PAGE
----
Despite his lack of flash, he’d be a great fit with the culture the Lightning have established. Someone who can play on both ends, is willing to be physical, and can produce offense when needed. With the maturity in his game, Gaucher seems like a prospect who can be counted upon to play in a number of situations, in various roles for the Lightning in the future.
The Swiss-born Lian Bichsel is a big-bodied defensive defenseman with a lot of confidence. At 6-foot-5, he’s hard to miss on the ice, yet he’s established his skill-set to become more than just a big body. Playing 29 games in the Swedish Hockey League (SHL) this year, he was one of the top under-18 players in the professional league. Needless to say, he has a mature skill-set that should interest the Lightning and also is a left-handed shot.
While Bichsel might be a bit of a stretch to be picked at 31, mostly due to a late-season injury that caused him to miss critical international play, he fits the left-handed defenseman need for the Lightning. While not exactly someone who’s going to headman a power play like Victor Hedman, he plays a hard, strong, and physical game in his own zone. Something that could benefit the Lightning years down the road.
One of the bigger mysteries of this year’s draft is where Lane Hutson will end up. Undersized, at 5-foot-8, he still possesses one of the more dynamic skill sets among defensive prospects in this year’s draft. For the Lightning, this is a prospect that could take over the blue line of the second power play and eventually be the successor to Hedman at the top of that first power-play unit.
As a left-handed shot, he checks off that box as well. A great skater, he’s someone I feel could be the next Quinn Hughes or Jared Spurgeon. Hutson is so dynamic with the puck, he’d be a great addition to play alongside a physical, defensive-minded player such as Erik Cernak or Cal Foote. Someone who possesses such a unique skill-set, while checking off the majority of the boxes scouts look for, Hutson is worth consideration from the Lightning if he’s still on the board.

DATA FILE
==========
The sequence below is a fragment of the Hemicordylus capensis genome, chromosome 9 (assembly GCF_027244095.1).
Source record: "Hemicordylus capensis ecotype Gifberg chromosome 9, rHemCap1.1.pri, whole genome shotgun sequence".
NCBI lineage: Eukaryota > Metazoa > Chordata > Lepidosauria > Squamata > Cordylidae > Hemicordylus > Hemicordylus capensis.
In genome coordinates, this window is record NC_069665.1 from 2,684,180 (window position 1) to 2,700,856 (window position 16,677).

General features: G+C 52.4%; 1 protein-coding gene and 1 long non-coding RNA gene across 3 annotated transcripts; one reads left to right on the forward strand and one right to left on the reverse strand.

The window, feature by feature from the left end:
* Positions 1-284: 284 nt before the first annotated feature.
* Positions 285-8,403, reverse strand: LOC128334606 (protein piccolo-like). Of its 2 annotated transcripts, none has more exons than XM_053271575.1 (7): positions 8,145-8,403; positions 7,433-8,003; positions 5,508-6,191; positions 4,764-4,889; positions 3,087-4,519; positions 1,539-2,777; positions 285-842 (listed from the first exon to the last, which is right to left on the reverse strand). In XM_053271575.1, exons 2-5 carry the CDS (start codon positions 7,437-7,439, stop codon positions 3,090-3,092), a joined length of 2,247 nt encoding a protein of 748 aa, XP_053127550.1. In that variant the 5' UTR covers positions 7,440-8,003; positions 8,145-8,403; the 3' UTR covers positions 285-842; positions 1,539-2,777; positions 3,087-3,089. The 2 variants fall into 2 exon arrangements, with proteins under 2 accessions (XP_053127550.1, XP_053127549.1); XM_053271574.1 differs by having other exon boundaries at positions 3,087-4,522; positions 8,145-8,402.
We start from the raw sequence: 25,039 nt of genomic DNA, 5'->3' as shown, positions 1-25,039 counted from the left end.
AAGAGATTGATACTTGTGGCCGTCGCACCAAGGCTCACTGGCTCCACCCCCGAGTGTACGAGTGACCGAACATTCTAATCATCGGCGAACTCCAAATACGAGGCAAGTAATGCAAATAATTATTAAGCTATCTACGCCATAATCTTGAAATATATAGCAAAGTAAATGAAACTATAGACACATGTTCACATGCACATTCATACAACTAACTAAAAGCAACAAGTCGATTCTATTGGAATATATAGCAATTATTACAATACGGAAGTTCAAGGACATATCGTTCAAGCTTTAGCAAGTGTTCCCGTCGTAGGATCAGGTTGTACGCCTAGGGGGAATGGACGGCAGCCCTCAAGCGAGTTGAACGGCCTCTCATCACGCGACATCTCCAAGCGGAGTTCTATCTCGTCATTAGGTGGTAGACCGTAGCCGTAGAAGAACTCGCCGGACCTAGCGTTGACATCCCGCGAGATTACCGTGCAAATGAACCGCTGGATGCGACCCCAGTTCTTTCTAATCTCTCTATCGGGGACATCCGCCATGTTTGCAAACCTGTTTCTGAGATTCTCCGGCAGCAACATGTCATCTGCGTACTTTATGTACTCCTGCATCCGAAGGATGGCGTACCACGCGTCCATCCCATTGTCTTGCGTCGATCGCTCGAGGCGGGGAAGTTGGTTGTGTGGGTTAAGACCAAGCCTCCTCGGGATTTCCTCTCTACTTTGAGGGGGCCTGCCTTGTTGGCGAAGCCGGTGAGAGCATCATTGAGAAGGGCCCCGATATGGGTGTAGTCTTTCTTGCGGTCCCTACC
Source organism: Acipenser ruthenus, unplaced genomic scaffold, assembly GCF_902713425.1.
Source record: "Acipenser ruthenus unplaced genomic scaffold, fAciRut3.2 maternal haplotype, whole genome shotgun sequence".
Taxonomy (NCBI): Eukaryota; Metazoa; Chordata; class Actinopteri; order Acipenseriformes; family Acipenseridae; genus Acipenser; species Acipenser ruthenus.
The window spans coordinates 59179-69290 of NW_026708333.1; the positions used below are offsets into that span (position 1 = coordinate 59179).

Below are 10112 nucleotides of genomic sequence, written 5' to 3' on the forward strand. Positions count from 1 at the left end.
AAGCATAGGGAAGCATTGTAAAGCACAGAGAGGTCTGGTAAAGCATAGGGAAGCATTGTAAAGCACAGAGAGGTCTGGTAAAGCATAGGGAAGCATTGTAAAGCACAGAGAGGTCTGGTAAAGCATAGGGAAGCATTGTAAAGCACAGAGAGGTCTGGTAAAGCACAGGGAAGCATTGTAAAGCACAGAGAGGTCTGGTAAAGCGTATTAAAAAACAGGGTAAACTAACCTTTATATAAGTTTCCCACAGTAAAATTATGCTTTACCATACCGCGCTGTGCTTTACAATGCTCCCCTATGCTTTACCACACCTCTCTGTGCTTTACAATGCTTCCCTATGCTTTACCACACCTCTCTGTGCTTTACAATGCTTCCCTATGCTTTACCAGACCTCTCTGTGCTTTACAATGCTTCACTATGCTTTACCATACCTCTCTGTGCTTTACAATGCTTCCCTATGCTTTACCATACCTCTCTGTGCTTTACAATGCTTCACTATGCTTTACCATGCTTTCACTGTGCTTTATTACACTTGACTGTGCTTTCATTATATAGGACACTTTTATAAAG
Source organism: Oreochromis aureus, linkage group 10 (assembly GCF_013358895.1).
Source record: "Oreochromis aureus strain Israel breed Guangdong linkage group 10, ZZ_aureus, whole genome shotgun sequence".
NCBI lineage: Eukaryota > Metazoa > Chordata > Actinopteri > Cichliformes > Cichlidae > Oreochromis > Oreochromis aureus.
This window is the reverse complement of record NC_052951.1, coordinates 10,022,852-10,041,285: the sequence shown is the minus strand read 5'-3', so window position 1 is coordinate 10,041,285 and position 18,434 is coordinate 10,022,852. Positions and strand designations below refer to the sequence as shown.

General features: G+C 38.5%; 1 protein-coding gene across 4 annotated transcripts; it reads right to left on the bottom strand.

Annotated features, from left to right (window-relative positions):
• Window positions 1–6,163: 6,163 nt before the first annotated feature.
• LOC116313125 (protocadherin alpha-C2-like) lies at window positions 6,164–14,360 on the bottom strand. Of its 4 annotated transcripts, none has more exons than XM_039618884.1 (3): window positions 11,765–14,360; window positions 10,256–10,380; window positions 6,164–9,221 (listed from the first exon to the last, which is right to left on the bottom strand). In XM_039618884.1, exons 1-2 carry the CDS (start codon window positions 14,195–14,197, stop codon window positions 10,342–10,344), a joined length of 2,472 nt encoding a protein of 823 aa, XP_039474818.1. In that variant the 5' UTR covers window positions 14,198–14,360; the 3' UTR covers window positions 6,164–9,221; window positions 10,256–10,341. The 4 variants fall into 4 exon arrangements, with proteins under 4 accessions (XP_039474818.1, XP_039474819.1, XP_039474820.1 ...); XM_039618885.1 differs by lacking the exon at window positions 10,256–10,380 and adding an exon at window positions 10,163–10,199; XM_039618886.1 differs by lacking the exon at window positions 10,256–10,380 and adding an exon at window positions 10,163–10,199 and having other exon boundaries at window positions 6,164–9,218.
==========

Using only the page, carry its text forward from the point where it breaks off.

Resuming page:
Trading Away the 31st Pick
The other major option for the Lightning is to trade away their First-round pick. While trading Ryan Mcdonagh saved millions in cap space, there is still some work to be done to make enough room to re-sign Ondrej Palat and Jan Rutta this summer. Trading away the pick makes a lot of sense if BriseBois can somehow use it to relieve even more cap tension.
With the notorious success that the Lightning has had in drafting star players like Nikita Kucherov, Brayden Point, Anthony Cirelli, and Ondrej Palat outside of the first round, it seems logical that trading back for more picks makes sense for a team that has been so successful in the latter rounds. With this being the first time in two years that NHL teams have been able to get a full scouting report on draft prospects, the Lightning likely have a good idea of who they like if they were to make a move back in the draft. Don’t be surprised if you see BriseBois make a deal to move back and add to the six other picks he already has in this draft.
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Law student, who loves all thing sports. Connor is a former college athlete who understands sports from a players perspective. Based out of Detroit, fell in love with hockey by going to the old Joe Louis Arena watching those legendary 2000s Red Wing teams. Connor will talk to anyone who will listen on player performance, draft prospects, and front office management around the NHL. In his free time he loves to golf, although his scorecard may tell you otherwise. Covering all things Tampa Bay Lightning.